Main question: How do I, in a medium- to large-sized undergraduate class setting, appropriately and effectively discourage students from relying too heavily on calculators?
There have been several questions here about calculator usage (both in class and during exams) and its effects on student learning and understanding:
- Handing out $2 calculators for tests
- How does a reliance on calculators affect student performance?
- A study comparing effects of calculator usage on later math skills?
I don't want to rehash a discussion of whether or not calculator usage is effective for student learning, whether or not they should be allowed on exams, etc.
But the following posted question is very close to what I want to ask here: Student: Why not use a calculator?
That question has attracted a variety of thoughtful and, I believe, effective answers. However, because of the setup of the question and its "primary-education" tag, the answers are aimed at promoting effective mathematical thinking in young children, and most answers presume the educator is working one-on-one (or can at least speak to the student directly and hear their responses). Here is a summary of the points made by the top, accepted answer there:
(i) It is a matter of independence. (ii) You will be able to ballpark-verify outcomes. (iii) You can prevent being cheated. (iv) You are not asked to disavow your calculator.
Here are my questions:
- How can I adapt some of these techniques to, say, a 20- to 50-student basic algebra or pre-calculus course in an undergraduate college? I cringe every time I put some practice problems on the board and ask students to work on them, and immediately hear the sliding and locking of calculator covers and the rattling of keys, especially when I explicitly designed the questions to avoid needing any difficult arithmetic. Is this just a knee-jerk reaction on my part that I need to curb?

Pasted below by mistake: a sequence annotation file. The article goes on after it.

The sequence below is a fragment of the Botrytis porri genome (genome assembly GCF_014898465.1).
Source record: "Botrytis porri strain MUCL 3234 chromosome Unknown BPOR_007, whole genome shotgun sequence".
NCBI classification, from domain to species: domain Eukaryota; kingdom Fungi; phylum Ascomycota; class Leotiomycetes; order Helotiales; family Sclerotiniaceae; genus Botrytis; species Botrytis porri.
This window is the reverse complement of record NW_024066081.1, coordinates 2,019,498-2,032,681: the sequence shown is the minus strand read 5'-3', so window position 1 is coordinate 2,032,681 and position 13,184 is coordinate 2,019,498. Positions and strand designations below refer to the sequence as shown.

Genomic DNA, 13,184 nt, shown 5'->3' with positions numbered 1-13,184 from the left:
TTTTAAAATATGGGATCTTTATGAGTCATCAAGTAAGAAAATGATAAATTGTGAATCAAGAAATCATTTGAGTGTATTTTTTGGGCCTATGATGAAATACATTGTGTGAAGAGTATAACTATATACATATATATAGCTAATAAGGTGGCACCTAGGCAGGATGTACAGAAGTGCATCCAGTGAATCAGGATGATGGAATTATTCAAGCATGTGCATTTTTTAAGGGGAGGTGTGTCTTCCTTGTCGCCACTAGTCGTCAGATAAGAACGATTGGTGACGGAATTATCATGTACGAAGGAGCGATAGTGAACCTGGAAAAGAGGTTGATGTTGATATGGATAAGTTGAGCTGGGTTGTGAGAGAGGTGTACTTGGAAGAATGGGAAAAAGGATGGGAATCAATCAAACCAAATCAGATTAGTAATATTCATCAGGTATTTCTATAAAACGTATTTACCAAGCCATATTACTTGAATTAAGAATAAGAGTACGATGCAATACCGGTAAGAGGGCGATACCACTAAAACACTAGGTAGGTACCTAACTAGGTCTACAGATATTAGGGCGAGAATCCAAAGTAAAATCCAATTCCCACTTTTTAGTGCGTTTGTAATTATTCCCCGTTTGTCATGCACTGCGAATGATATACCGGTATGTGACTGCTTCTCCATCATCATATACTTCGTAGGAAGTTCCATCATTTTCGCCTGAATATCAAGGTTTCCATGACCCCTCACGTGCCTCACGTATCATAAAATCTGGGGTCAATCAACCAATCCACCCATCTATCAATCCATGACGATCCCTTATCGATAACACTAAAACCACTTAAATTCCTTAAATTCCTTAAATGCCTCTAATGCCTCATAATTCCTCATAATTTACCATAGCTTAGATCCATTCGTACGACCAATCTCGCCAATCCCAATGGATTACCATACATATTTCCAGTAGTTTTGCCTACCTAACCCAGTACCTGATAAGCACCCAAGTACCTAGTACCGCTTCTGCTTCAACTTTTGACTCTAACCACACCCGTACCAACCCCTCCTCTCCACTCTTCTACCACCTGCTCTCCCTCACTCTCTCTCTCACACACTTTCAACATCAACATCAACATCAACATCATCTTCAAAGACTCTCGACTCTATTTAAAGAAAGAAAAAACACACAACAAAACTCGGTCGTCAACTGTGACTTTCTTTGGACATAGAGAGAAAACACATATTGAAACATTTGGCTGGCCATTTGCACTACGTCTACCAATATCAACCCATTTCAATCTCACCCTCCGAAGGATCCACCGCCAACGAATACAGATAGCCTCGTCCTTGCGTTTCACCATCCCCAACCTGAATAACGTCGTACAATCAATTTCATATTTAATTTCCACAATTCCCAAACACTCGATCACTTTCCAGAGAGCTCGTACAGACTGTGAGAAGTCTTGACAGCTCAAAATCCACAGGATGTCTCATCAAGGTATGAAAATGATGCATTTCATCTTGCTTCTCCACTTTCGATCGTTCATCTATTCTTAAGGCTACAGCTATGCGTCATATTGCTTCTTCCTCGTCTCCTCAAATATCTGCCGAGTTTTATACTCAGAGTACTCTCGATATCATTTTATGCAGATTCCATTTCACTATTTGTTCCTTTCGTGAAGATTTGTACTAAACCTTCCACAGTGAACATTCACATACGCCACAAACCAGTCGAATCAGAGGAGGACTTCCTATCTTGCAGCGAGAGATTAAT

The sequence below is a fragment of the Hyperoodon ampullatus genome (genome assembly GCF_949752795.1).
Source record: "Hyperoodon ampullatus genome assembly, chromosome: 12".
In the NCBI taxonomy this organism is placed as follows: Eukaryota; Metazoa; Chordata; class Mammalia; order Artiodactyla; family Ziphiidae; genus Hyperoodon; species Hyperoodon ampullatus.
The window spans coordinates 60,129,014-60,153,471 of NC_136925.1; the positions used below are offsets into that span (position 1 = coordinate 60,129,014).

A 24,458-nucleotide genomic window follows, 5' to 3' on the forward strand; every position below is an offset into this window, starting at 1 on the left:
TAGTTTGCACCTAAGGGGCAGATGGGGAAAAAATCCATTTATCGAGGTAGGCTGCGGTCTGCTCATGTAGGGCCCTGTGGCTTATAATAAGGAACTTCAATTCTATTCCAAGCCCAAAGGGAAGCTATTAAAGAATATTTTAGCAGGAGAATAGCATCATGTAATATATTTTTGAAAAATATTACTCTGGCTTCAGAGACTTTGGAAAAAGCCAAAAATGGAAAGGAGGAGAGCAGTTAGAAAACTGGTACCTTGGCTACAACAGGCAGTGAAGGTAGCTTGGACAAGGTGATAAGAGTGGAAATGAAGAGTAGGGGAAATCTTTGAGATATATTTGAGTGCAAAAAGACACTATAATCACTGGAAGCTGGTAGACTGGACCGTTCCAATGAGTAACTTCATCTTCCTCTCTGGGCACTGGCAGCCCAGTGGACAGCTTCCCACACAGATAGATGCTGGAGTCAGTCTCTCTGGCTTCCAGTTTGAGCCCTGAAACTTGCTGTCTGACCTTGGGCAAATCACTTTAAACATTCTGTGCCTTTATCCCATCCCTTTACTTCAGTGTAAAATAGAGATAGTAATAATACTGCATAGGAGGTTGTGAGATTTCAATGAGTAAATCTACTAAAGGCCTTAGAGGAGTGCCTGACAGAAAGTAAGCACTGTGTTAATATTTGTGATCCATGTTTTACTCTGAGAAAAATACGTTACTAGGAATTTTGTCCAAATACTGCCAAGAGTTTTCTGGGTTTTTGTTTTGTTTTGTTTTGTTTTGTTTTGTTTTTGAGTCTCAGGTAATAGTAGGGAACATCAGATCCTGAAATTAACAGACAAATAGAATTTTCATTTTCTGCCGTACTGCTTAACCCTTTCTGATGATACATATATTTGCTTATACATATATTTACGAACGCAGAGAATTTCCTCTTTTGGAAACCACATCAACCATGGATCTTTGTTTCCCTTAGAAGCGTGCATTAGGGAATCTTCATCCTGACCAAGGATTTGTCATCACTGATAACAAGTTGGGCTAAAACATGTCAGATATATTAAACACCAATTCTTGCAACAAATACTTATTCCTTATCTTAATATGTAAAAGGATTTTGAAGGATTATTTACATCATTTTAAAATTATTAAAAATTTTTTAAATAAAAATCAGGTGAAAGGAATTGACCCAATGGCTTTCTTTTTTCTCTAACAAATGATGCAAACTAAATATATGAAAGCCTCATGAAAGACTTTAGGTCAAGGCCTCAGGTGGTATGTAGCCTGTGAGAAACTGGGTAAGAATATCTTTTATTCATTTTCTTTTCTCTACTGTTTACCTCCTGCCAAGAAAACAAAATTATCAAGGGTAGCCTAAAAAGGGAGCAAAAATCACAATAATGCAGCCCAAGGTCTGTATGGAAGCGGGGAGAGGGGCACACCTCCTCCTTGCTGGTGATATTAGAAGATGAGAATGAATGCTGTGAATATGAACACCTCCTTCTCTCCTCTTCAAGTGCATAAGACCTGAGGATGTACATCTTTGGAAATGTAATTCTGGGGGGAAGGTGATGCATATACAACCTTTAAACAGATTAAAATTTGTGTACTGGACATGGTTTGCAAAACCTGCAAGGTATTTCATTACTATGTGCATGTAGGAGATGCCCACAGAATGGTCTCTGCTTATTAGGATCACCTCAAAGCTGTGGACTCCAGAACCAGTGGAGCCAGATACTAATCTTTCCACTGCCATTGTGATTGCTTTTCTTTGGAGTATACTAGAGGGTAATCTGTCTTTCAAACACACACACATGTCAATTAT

- Is it worthwhile to have a discussion with the class at large about this, or would it only be effective one-on-one anyway? That is to say, should I devote 5 or more minutes of class time to talking about calculator usage, or would it just be a waste of time? Should I only address this topic individually when I see students acting on their "addiction"?
- Is there a succinct and effective quote/saying/analogy that you have used to point out calculator overreliance? I want to say something like, "Why take the elevator to go up 3 stairs?", but this isn't quite the right sense, and I don't want to be insensitive. Do you have any better suggestions?
Ultimately, I'm wondering what to do with adult-aged students who likely should have some basic arithmetic skills, and surely do, but still seem to turn to their devices whenever any numbers appear. While they're in my courses and I have the opportunity to say something appropriate and effective about this issue ... what should I do/say?
(I would understand if this question is too similar to the one I linked above and is subsequently closed.)
A good answer here might include
- an effective saying or anecdote or presentation you tell to students about this, or
- a homework/exam policy that you have found to effectively dissuade students from unnecessarily reaching for a calculator, or
- a persuasive argument as to why I should just not care about this issue, that the students are "on their own" now,
or some combination thereof.